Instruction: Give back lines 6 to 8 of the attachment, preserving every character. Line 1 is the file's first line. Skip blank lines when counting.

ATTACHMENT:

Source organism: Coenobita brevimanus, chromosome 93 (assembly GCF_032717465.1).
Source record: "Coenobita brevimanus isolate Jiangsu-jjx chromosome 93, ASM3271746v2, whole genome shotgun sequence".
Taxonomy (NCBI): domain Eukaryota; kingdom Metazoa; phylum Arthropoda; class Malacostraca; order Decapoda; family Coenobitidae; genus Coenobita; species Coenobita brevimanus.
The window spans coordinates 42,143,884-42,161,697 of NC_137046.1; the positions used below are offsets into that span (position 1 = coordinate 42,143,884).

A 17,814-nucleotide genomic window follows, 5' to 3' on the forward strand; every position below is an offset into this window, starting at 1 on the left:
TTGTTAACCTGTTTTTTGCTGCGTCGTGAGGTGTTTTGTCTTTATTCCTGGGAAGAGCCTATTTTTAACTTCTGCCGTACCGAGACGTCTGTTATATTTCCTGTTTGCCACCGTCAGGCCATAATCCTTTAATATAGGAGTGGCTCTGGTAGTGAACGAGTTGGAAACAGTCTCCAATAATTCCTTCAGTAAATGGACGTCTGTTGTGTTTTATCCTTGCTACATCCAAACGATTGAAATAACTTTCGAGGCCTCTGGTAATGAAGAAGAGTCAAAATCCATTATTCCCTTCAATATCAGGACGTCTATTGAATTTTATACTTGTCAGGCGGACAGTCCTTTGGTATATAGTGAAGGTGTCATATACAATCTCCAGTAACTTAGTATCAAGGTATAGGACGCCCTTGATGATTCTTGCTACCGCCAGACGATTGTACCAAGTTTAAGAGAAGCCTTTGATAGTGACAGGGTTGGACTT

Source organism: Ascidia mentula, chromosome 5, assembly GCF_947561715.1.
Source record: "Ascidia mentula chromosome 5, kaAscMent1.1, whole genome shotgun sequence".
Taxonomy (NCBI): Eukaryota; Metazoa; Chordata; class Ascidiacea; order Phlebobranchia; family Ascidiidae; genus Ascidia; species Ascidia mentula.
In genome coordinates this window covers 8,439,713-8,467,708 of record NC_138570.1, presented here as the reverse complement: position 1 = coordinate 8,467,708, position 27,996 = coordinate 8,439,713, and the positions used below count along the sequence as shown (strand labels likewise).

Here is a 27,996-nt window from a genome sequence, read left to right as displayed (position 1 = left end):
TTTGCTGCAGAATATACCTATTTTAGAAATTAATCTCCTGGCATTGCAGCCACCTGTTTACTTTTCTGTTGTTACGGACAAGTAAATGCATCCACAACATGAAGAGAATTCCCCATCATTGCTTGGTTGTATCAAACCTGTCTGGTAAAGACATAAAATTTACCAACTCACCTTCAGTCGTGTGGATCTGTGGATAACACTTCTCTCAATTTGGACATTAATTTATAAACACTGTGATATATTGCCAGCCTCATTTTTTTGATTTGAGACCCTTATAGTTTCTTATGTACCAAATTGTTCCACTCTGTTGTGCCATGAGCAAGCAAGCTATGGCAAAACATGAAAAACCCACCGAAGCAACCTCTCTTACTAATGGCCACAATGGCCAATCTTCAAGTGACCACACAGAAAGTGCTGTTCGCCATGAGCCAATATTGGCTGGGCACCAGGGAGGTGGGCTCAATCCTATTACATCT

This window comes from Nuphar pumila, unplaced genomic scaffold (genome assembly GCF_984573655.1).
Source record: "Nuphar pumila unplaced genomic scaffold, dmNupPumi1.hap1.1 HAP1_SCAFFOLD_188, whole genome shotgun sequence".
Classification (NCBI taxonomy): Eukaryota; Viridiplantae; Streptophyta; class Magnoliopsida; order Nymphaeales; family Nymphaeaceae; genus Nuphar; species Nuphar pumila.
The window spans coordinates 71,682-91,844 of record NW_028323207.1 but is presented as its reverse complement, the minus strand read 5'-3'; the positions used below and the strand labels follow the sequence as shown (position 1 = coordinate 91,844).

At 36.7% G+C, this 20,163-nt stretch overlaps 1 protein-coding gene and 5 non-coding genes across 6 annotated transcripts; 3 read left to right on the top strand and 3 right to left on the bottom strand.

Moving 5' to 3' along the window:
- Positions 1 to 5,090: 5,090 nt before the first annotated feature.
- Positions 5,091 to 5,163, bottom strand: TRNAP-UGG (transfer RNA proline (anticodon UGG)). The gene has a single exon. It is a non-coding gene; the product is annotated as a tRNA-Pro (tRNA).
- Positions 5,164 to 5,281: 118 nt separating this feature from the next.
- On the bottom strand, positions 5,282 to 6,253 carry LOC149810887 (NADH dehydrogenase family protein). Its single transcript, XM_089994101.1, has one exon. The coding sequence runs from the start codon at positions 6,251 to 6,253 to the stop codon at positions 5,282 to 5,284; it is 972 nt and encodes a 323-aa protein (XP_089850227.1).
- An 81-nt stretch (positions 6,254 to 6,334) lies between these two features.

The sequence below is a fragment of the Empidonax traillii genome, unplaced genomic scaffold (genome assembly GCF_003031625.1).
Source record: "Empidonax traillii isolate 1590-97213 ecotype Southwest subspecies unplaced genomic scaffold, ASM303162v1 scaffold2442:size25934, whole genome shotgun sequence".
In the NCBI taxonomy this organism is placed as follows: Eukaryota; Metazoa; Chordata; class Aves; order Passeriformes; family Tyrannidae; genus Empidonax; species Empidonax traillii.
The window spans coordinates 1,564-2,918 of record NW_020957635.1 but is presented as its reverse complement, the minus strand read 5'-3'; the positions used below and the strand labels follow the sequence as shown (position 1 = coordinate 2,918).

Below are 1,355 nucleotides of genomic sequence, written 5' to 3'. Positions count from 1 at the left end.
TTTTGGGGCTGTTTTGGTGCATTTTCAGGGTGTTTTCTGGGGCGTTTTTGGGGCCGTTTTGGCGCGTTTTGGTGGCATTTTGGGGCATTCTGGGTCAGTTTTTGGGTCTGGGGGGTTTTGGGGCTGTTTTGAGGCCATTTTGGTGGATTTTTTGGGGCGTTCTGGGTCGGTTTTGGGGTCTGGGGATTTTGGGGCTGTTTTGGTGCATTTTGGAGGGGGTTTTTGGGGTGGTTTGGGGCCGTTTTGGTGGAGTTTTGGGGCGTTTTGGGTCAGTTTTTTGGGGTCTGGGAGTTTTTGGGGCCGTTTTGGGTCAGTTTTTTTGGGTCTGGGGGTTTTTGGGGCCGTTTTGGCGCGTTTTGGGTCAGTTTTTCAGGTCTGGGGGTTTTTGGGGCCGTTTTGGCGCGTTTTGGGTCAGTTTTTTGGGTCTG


TTGTTAACCTGTTTTTTGCTGCGTCGTGAGGTGTTTTGTCTTTATTCCTGGGAAGAGCCTATTTTTAACTTCTGCCGTACCGAGACGTCTGTTATATTTCCTGTTTGCCACCGTCAGGCCATAATCCTTTAATATAGGAGTGGCTCTGGTAGTGAACGAGTTGGAAACAGTCTCCAATAATTCCTTCAGTAAATGGACGTCTGTTGTGTTTTATCCTTGCTACATCCAAACGATTGAAATAACTTTCGAGGCCTCTGGTAATGAAGAAGAGTCAAAATCCATTATTCCCTTCAATATCAGGACGTCTATTGAATTTTATACTTGTCAGGCGGACAGTCCTTTGGTATATAGTGAAGGTGTCATATACAATCTCCAGTAACTTAGTATCAAGGTATAGGACGCCCTTGATGATTCTTGCTACCGCCAGACGATTGTACCAAGTTTAAGAGAAGCCTTTGATAGTGACAGGGTTGGACTT

Source organism: Ascidia mentula, chromosome 5, assembly GCF_947561715.1.
Source record: "Ascidia mentula chromosome 5, kaAscMent1.1, whole genome shotgun sequence".